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Reviews413 Tannery's generous ardor brings with it some weaknesses as well as strength. At times he exclaims and defends too much, persisting, for example, in treating the butcher Mao Zedong and his vicious "cultural revolution" with undeserved respect. It is too much to say that Malraux regards "every revolution" as a lyrical illusion (p. 91); Malraux is both less "disillusioned" and less Utopian than Tannery, more genuinely political. Tannery does share one weakness with Malraux: the failure to distinguish sufficiendy the classical from the modern conception of reason. In Plato reason yields transcendence, a possibility Malraux , following Nietzsche, too hastily rejects. Tannery insists too much on the development, the metamorphosis, of MaIraux 's thought, underestimating its continuity. He discusses The Walnut Trees of Altenburg without fully considering Malraux's integration of that novel, its chapters largely unchanged, into The Mirror of Limbo, published some three decades later. This happens because Tannery sometimes does not attend closely to the texts as Malraux presents them, making it difficult to see exactly where Malraux's thoughts end and Tannery's begin. This is especially and most regrettably true of Tannery's penultimate chapter, treating his principal theme, metamorphosis as universal law. Here he brings in a plethora of writers from Goethe (quite informatively) to Stephen Jay Gould. There's just not enough Malraux. We who admire Malraux and find nourishment in his writings would betray what he has given us were we to use such occasions as this for multiplying unfraternal complaints. Tannery has written a book to learn from, and to build with. Rumson, New JerseyWill Morrisey Contending Kingdoms, edited by Marie-Rose Logan and Peter L. Rudnytsky; 373 pp. Detroit: Wayne State University Press, 1991, $44.95 cloth, $24.95 paper. The critical movement of new historicism, ushered in by the publication of Stephen Greenblatt's Renaissance Self-Fashioning in 1980, has enjoyed a steady if not spectacular rise over the past decade. New Historicism's anti-formalist convictions, together with a tendency to gravitate toward the Renaissance as a period in which art and politics were closely intertwined, form the critical basis for ContendingKingdoms. The title, taken from Shakespeare'sHenry V, is intended not only to signal the inclusion of essays on the French as well as the English Renaissance and the oppositions inherent in any study of the early modern 414Philosophy and Literature period, but also to allude to the divergence of theoretical paths taken by the contributors. The catch-all title is symptomatic. The book includes a variety of essays by a number of writers all of whom adopt a self-conscious critical posture. This is reinforced by the division ofessays according to critical method, and occasionally leads to a division of interest between subject and method. Burt's essay, "A Dangerous Rome," for instance, begins with a stimulating discussion of what he terms discursive determinism. This is to say that "unlike the Gramscian notion that political interests determine discourse, discourse, in [his] view, determines politics." To take Burt's own concrete example, there is no transcendent signified by Roman history in the Renaissance, rather Roman history had to be articulated in and for the Renaissance present. This latest foray into the postmodernist debate, via Shakespeare 's Julius Caesar, is of at least as much, and possibly of more, interest to the student ofliterary criticism, as to the Renaissance scholar. Nor are the essays always in agreement. Carron's essay, "The Persuasive Seduction," suggests that the apparent opposition inherent in the dialogue form of sixteenth-century France merely creates an illusion of an "other" while giving preeminence to a single voice, that of the author, thus demonstrating the capacity of power to contain subversion. In this respect, Burt's essay offers a possible solution to the foreclosure of opposition within a text, a problem inherent in the position of the new historicist. The spectre of foreclosure is also addressed by feminist critics in this volume. In her essay, "Rewriting the Rhetoric of Desire in the Heptameron," Carla Freccero asks whether it is really possible for feminist critics to speak of an outsider's point of view when this outside is already contained within an ideological institution and...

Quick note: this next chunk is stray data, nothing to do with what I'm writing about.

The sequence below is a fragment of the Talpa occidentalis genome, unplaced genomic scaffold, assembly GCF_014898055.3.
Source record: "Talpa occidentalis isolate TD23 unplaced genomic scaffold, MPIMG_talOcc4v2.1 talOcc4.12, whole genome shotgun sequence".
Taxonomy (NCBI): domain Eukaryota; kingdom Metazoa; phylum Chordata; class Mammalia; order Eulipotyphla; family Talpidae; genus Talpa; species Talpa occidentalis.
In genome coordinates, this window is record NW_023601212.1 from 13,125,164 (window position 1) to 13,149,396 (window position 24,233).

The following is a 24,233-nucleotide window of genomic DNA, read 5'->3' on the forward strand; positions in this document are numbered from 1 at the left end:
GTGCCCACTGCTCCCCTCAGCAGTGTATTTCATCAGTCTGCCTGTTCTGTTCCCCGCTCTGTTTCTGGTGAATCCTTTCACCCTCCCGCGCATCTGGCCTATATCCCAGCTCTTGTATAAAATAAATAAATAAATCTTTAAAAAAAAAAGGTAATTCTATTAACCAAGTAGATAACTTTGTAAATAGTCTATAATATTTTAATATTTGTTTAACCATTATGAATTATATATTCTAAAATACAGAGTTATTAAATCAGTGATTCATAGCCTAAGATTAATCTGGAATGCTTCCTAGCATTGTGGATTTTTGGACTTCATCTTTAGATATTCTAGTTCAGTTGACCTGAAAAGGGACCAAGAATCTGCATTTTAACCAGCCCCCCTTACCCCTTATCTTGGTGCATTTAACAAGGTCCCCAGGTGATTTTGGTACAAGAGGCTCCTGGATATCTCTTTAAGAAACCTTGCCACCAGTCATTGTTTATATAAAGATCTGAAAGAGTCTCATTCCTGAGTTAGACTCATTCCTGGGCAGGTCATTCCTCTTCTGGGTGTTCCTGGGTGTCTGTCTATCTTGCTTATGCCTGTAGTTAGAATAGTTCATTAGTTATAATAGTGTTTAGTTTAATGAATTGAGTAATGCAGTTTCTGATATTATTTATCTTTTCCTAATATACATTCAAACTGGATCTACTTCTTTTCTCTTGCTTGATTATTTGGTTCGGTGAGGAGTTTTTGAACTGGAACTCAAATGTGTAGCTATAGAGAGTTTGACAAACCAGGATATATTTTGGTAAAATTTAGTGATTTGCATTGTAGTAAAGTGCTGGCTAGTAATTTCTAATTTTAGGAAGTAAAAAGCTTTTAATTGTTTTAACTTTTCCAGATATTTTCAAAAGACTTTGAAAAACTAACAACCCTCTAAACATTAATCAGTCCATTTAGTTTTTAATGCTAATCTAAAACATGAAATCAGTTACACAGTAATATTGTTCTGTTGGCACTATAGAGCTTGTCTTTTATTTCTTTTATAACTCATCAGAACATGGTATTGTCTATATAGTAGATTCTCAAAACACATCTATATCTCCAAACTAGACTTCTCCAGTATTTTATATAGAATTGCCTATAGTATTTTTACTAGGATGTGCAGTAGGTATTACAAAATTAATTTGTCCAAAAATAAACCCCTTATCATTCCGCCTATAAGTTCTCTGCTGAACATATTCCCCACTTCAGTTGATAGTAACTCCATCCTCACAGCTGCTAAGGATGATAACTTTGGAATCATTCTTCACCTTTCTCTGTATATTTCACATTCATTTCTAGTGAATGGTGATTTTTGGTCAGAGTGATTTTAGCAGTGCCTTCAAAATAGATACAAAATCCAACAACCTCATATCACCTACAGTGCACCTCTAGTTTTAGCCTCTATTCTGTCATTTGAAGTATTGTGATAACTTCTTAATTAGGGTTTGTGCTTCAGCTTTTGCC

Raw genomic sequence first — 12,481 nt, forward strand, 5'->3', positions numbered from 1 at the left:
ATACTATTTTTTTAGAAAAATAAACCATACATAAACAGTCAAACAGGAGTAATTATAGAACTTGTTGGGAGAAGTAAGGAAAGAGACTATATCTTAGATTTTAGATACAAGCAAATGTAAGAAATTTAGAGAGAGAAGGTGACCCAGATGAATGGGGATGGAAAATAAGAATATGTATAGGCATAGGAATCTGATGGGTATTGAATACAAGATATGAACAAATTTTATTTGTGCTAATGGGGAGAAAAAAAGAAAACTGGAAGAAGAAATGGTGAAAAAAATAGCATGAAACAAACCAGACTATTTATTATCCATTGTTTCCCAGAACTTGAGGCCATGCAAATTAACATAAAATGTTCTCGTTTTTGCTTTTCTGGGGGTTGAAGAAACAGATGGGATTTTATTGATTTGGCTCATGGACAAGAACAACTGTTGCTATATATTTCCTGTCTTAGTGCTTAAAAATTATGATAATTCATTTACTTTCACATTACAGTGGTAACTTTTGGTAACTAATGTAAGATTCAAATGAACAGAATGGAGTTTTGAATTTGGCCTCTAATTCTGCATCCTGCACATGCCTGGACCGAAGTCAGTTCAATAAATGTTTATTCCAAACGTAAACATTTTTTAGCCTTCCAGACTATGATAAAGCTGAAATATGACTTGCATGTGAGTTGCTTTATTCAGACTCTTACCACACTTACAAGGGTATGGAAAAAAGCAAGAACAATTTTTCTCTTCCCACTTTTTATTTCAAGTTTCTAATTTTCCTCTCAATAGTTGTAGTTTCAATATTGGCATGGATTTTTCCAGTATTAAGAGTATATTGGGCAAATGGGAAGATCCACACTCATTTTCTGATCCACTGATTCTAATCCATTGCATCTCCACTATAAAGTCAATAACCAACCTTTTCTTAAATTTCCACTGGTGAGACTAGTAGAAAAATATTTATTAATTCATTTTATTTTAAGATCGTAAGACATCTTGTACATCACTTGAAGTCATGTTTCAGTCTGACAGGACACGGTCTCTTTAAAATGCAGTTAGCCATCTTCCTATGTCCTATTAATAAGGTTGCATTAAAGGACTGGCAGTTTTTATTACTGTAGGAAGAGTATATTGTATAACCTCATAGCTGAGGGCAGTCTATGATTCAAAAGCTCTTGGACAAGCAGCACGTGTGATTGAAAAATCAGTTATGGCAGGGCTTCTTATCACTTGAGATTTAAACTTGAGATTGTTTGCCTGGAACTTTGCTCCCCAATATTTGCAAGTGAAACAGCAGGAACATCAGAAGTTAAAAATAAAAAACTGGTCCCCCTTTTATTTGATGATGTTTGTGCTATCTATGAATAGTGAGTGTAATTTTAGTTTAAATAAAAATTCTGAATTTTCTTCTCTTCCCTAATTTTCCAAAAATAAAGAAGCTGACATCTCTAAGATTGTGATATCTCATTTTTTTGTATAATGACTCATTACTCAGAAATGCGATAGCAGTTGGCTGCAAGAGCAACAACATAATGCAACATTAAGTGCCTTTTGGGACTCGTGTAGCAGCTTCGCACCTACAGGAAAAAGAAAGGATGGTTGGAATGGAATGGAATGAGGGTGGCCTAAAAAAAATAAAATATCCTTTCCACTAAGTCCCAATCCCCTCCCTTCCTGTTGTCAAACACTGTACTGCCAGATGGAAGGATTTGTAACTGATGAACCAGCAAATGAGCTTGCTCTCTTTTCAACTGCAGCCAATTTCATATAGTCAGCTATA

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pp. 413-414
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